“Just because something’s always been done that way, doesn’t mean it should continue to be done that way”

football“But that’s how we’ve always done it.” Who has not heard this–in a group project, at a business meeting, when someone proposes changing the order of a church service–and been incredibly frustrated? Here’s a lesson from someone who decided to do something different.

He’s called “the coach who never punts.” Kevin Kelley is the football coach for Pulaski Academy in Little Rock, Arkansas. In 2007, he punted a handful of times; in 2008, not at all; and ever since, he’s been winning state championships.

Punting on fourth down is conventional wisdom. Kelley’s teams, though, always go for it on fourth down. No matter where they are on the field. Even when they’re inside their own 10 yard line.

This wasn’t a decision made by impulse, or out of a reflex to rebel.

Instead, Kelley did the research on going for it on 4th down. He then considered the alternative: punting. When his teams would punt, on average, it may only decrease the odds of the opposing team scoring from 90% to 75% than if Kelley’s team hadn’t punted. Kelley decided to see if that percentage difference justified doing something unconventional.

Since instituting the “no-punt” approach, it has changed how his offense plays, and confounded the other team’s defense.

Every other team will punt on 4th down. Teams can prepare, knowing that a 3d-down-and-long scenario is most likely a passing play. Not with Kelley’s teams. Third down is just another down. So on a 3d-and-long, Kelley’s teams are not forced to try to get the first down. Instead, they can do a 3-yard running play, and pick up the 1st down on another running play on 4th down. And, Kelley doesn’t stop there.

About 75% of the time, his teams on-side kick the ball. This is a rarity in football. Typically only done when a team is down late in the game and needs to put together back-to-back scores. But, Kelley on-side kicks because he looked at the numbers.

When Pulaski kicked off, the opposing team typically only began 13 yards further back than if they had recovered the on-side kick. So, Kelley wanted to see what would happen if they did something different.

Pulaski only recovers 20% of their on-side kicks. But when you consider that if they had kicked-off, they would never recover the ball, the on-side kick strategy is giving Pulaski a statistically significant number of extra possessions for its offense.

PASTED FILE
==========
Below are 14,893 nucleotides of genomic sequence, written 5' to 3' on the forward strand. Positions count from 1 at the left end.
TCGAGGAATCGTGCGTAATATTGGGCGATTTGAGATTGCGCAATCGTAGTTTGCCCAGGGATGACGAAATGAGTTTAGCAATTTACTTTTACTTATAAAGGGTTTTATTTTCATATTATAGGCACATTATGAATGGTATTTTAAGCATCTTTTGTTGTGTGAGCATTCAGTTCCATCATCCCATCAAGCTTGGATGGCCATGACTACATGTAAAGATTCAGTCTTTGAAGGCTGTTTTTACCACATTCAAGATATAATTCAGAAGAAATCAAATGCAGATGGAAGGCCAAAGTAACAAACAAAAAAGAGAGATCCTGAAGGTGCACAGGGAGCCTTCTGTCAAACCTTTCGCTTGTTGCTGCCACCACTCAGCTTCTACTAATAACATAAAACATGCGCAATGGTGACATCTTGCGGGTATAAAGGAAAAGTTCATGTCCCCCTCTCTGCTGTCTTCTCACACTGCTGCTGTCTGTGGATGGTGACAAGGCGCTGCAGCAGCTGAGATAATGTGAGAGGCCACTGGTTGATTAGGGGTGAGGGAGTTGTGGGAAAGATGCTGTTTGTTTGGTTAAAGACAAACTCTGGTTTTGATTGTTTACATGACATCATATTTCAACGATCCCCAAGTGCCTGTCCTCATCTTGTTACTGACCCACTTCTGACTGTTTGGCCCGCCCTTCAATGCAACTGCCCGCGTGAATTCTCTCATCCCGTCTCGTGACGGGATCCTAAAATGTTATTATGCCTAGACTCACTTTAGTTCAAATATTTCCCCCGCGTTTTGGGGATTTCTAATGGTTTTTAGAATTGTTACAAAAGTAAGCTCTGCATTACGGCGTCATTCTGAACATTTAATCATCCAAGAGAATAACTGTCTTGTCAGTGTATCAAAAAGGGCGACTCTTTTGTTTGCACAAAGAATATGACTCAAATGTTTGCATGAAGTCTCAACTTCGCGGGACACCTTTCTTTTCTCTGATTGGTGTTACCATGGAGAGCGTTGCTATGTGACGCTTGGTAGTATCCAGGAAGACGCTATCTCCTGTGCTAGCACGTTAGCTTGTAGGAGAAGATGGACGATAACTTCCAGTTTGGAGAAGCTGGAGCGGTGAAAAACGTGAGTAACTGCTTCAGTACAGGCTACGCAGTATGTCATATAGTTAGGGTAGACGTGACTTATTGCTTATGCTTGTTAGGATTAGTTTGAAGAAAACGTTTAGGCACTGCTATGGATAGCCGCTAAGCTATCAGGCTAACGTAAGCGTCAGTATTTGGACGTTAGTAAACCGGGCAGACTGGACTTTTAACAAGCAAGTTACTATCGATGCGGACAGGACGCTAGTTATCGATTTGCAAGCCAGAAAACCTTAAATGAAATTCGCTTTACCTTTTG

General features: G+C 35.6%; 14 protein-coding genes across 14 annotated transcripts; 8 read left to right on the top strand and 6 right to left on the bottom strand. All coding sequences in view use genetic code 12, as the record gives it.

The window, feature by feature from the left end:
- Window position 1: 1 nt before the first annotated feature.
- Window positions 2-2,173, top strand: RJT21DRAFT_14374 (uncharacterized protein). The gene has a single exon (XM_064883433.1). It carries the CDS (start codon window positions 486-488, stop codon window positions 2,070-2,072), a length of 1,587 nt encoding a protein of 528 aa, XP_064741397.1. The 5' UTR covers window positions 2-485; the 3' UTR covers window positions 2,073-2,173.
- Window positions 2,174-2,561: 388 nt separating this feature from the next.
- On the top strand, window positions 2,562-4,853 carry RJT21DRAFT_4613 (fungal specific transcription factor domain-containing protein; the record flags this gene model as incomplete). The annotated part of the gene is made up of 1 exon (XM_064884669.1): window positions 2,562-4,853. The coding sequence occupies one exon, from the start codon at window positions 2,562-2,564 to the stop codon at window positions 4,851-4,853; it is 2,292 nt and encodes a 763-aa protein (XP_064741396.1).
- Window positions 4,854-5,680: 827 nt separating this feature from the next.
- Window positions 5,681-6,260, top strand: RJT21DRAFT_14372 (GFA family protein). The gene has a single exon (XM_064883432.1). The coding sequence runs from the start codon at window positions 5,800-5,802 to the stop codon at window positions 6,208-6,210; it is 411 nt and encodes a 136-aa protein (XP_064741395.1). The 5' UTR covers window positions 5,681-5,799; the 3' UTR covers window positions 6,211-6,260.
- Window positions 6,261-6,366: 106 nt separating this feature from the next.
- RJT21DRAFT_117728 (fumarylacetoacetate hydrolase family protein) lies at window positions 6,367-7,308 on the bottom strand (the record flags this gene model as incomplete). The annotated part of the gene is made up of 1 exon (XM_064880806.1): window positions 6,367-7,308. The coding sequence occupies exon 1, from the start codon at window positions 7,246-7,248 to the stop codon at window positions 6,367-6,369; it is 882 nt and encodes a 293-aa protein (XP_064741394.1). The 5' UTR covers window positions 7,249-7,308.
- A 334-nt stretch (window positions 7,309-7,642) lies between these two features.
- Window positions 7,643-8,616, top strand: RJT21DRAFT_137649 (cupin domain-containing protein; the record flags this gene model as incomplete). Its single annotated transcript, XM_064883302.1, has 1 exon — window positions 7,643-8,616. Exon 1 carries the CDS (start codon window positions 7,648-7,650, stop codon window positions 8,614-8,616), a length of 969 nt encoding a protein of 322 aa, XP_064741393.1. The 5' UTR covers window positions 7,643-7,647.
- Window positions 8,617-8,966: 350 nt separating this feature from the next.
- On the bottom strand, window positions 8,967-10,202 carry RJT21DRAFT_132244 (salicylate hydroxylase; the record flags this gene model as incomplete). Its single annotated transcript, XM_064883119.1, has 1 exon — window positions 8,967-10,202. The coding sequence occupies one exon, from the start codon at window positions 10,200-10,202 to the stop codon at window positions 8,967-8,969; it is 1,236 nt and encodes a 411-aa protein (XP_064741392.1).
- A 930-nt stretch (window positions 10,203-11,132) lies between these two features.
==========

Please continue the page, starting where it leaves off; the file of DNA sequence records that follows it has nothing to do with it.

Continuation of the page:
So, what the heck does this have to do with this blog?

It’s an example of the unexpected happening because someone decided to go against convention. Someone heard, “well that’s how everyone else does it,” and thought, “but does that make it right?”

Less than 100 years ago, everyone was putting children with Down syndrome in institutions. Why? Because everyone knew the mongoloid idiots wouldn’t amount to anything. It was “better for all the world” for them to be warehoused, so the parents could try again to have a “normal” baby and move on with their lives. After all, raising a child with Down syndrome would be a burden on the family. The husband would probably leave. And, think of what would happen to the other children, deprived of the attention that the special needs child would demand.

But then there came a generation of Coach Kelley’s.

They looked at their children and listened to their doctor’s advice to forget about them, to start over, because that’s what everyone was doing, and, instead, the parents decided not to punt. Ever.

They brought their child home. They raised them with their other children. They then said their child shouldn’t be warehoused in a public school’s segregated rooms for the learning disabled. It didn’t matter that that was what all the research said should be done. Instead, they went for it, did the unexpected by demanding their children be in the same classroom as everyone else.

And, unlike in football, everyone won.

Husbands didn’t leave their wives at the near guaranteed rate that was expected–they actually left at a lower rate than couples who did not have a child with Down syndrome. The other children weren’t raised deprived, but considered themselves better people because of the sibling with Down syndrome. And, not only did the child with Down syndrome do better in an inclusive setting, but so, too, did the other children.

In this age of prenatal testing, you are going to hear what everyone does. That everyone gets it, now that it’s safe, and paid for, and we’re in the information age. That everyone (the oft-stated, but incorrect 90% figure) terminates after a diagnosis. And, that families move on and try for a normal child.

But, as Coach Kelley says,

Just because something’s always been done that way, doesn’t mean it should continue to be done that way.

Do the research. Get the information. And then decide what play you’re going to call.

Trackbacks

  1. […] If we fear making mistakes, then we’ll never be able to make true advancements. Because in this industry, there is no right or wrong, no black and white solutions, only how things have been done in the past. And just because something has been done a certain way for a long time, doesn’t mean it’s the only way, or even the best way. (http://www.downsyndromeprenataltesting.com/just-because-somethings-always-been-done-that-way-doesnt-&#8230😉 […]

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